Patterson, Thomas C. (2001). A Social History of Anthropology in the United States. Oxford: Berg.

(Ch.1, p.7-34)

Chapter 1 of Patterson’s contextual overview of American anthropology covers the period of 1776 to 1879, the period during which the United States was established as an independent entity and its centralized authority consolidated itself. The topics of the day in anthropology were those of interest to the developing American nation and the anthropology  of this time is very explicitly political. The agenda is set by the strategic issues of the day and the balance of power weighs on the competing positions.

In part, this situation us caused by a major difference between the intellectual environment of the early republic and the contexts described by Bourdieu and Goody. The anthropologists of the early republic are described by Patterson as amateur. This is in contrast with the professional anthropologists and social scientists described by the other two contexts. These professional anthropologists are trained as anthropologists with specialist degrees; they are, for the most part, funded institutionally and they publish in peer reviewed journals which are the manifestation of an institutionalized methodology. Meanwhile, the anthropologists of the early republic are mostly politicians and medical practitioners, drawn into anthropological debates by the political questions of their day. They publish in books and periodicals (such as the North American Review) which also serve as sources of funding. Other sources of funding for anthropological endeavor at this time are government commissions (official anthropology) and self-funding by wealthy individuals. Although many claims to scientific legitimacy are made by all sides in any given anthropological debate of the period, these are mostly hyperbole and rhetoric. In the absence of an institutionalized methodology for conferring academic legitimacy upon ideas, there are two main sources of legitimacy: institutions of power and popularity. Institutions of power, such as government and economic interests, weigh upon the debates of the day, lending support to positions which legitimize and promote the directions they intend to take. Meanwhile, the democratic nature of the American constitution and the local political context mean that ideas must vie for support amongst those who may vote.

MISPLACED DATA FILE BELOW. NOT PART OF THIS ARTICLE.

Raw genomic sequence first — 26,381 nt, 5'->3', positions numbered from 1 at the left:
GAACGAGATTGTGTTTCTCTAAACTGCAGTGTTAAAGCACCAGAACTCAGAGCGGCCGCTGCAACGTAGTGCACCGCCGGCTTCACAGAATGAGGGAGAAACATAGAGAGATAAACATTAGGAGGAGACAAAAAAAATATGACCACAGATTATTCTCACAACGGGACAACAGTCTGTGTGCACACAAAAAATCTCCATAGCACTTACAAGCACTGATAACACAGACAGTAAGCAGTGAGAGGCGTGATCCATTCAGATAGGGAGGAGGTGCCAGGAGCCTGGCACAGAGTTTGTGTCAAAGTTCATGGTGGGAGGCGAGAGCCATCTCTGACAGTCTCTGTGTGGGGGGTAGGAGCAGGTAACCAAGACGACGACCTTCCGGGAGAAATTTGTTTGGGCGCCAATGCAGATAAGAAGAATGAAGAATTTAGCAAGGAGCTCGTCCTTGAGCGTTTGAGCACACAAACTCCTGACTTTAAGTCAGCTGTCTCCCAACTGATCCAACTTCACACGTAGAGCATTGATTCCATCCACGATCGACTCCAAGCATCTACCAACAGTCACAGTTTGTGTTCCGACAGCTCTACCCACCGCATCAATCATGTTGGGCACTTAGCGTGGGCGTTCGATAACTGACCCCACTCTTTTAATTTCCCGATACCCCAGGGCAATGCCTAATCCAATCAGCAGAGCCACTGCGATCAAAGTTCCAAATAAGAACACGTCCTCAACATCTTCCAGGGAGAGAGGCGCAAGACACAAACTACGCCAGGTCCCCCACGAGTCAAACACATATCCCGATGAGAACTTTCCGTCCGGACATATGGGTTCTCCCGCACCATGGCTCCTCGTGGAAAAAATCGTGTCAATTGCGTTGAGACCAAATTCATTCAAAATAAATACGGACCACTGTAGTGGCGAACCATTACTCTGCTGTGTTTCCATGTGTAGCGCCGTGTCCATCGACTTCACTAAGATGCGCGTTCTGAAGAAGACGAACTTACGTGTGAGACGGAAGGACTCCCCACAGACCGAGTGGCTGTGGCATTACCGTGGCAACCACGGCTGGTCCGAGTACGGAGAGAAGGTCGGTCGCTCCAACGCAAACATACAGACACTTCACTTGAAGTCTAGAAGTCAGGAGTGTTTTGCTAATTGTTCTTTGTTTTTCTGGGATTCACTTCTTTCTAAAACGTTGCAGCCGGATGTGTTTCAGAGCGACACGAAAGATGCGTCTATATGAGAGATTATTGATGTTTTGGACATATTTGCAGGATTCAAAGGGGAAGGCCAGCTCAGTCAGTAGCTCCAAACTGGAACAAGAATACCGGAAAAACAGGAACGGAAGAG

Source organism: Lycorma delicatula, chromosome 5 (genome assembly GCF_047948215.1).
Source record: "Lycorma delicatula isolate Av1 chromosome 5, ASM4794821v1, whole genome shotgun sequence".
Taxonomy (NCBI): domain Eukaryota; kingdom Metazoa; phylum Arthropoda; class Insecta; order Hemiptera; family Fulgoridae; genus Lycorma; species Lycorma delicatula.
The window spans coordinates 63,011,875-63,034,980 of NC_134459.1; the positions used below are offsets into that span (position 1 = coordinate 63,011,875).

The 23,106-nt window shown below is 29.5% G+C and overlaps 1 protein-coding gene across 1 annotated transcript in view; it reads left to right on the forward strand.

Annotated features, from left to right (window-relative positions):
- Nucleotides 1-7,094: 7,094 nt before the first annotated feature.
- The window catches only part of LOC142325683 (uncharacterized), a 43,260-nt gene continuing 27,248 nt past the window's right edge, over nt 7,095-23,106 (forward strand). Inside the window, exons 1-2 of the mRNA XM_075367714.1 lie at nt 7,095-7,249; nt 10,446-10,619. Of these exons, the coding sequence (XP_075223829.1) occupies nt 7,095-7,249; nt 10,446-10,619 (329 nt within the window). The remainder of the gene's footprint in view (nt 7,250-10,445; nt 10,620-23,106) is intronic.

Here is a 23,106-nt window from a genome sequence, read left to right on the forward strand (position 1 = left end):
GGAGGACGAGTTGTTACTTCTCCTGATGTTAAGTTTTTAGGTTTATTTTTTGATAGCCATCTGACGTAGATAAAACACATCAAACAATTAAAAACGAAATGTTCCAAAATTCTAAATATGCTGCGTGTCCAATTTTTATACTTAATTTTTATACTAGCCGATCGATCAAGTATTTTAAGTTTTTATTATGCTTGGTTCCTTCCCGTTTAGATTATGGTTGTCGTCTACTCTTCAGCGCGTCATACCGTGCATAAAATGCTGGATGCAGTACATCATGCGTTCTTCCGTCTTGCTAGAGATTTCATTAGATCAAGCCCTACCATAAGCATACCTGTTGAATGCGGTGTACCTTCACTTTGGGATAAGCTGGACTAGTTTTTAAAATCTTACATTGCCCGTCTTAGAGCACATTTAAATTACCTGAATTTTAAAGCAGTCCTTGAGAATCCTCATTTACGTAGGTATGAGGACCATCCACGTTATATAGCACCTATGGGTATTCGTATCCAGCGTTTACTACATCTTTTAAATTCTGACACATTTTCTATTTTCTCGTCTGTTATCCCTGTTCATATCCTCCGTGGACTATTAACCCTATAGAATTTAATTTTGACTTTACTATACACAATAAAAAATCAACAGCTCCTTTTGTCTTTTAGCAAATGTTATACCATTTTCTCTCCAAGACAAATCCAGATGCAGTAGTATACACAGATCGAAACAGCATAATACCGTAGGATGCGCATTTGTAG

The strategic issues of the day which define anthropological debate during this period stem from the need for the United States to establish itself as a sovereign nation, to extend its power regionally and to consolidate its centralized power (the emerging federal government). In order to establish the United States as a viable nation in the eyes of European nations whose diplomatic support (and capital markets) were essential to American security, people like Benjamin Franklin and Thomas Jefferson found themselves analyzing native languages. By arguing that the natives were more culturally sophisticated than Europeans had initially thought, they thought to counter European beliefs (chiefly Buffon) that the Americas were a degenerate place where nothing could thrive. As the United States took its place amongst the world’s powers, the focus shifted to arguing that the natives were in fact primitive; too primitive to be said under English traditions (essentially the doctrines of Locke) to actually occupy the land they lived upon. Such conclusions were then used to justify land seizure, reservation and relocation policies. These arguments, by people such as Lewis Cass, presented the natives as incorrigibly backwards and were the foundation for an anthropology of race which would dominate anthropological discussion during the latter part of the period which the chapter covers. On one side of these debates were polygenist ideas, based on the belief that different human races were in fact different species and that differences between races were biologically driven and inherent. There was thus an immutable hierarchy of the races. Such ideas were often based on phrenology, such as the work of Samuel G. Morton. On the other side were monogenist ideas, most prominently argued by William Dwight Whitney and Lewis Henry Morgan, which held that all human beings were of the same species and that differences were largely due to quirks of development, were therefore essentially cultural and thus, changeable.

The dominant topic of the latter portions of the period was slavery. The polygenist/monogenist debate is even more virulent here than in the context of native questions. Polygenists argue that the inferior races are inherently unhealthy and that allowing the races to combine is fundamentally wrong and dangerous. Monogenists mostly argue for education and other “civilizing” policies. Nobody seems to think the natives and the black people might be fine on their own. Nobody seems to notice the chinese workers. Nobody seems to consider it relevant that women of every race don’t matter very much. Such ideas will be for a later period.



Bourdieu, Pierre. (1990). Homo Academicus. Stanford: Stanford University Press.

Goody, Jack. (1995). The Expansive Moment: The Rise of Social Anthropology in Britain and Africa 1918-1970. Cambridge, UK: Cambridge University Press.


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